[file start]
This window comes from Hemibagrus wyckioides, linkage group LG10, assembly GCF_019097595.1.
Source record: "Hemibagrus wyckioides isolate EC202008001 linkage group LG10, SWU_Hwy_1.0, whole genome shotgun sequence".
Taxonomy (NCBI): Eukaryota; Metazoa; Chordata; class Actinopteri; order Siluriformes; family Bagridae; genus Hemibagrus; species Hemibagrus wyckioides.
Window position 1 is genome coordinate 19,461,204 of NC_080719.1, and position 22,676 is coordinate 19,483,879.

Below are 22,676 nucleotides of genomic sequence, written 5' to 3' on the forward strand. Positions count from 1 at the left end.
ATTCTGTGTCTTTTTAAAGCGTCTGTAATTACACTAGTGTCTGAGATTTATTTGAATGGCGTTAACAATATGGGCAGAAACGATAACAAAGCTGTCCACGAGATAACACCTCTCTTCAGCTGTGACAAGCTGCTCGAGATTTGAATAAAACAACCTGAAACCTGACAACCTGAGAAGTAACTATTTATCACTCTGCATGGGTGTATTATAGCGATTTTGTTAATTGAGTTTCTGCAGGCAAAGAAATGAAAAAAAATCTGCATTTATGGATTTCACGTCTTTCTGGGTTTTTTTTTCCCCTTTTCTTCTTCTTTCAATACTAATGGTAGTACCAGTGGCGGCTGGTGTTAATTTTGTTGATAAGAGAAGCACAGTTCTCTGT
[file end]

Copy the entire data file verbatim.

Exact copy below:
This window comes from Hemibagrus wyckioides, linkage group LG10, assembly GCF_019097595.1.
Source record: "Hemibagrus wyckioides isolate EC202008001 linkage group LG10, SWU_Hwy_1.0, whole genome shotgun sequence".
Taxonomy (NCBI): Eukaryota; Metazoa; Chordata; class Actinopteri; order Siluriformes; family Bagridae; genus Hemibagrus; species Hemibagrus wyckioides.
Window position 1 is genome coordinate 19,461,204 of NC_080719.1, and position 22,676 is coordinate 19,483,879.

Below are 22,676 nucleotides of genomic sequence, written 5' to 3' on the forward strand. Positions count from 1 at the left end.
ATTCTGTGTCTTTTTAAAGCGTCTGTAATTACACTAGTGTCTGAGATTTATTTGAATGGCGTTAACAATATGGGCAGAAACGATAACAAAGCTGTCCACGAGATAACACCTCTCTTCAGCTGTGACAAGCTGCTCGAGATTTGAATAAAACAACCTGAAACCTGACAACCTGAGAAGTAACTATTTATCACTCTGCATGGGTGTATTATAGCGATTTTGTTAATTGAGTTTCTGCAGGCAAAGAAATGAAAAAAAATCTGCATTTATGGATTTCACGTCTTTCTGGGTTTTTTTTTCCCCTTTTCTTCTTCTTTCAATACTAATGGTAGTACCAGTGGCGGCTGGTGTTAATTTTGTTGATAAGAGAAGCACAGTTCTCTGT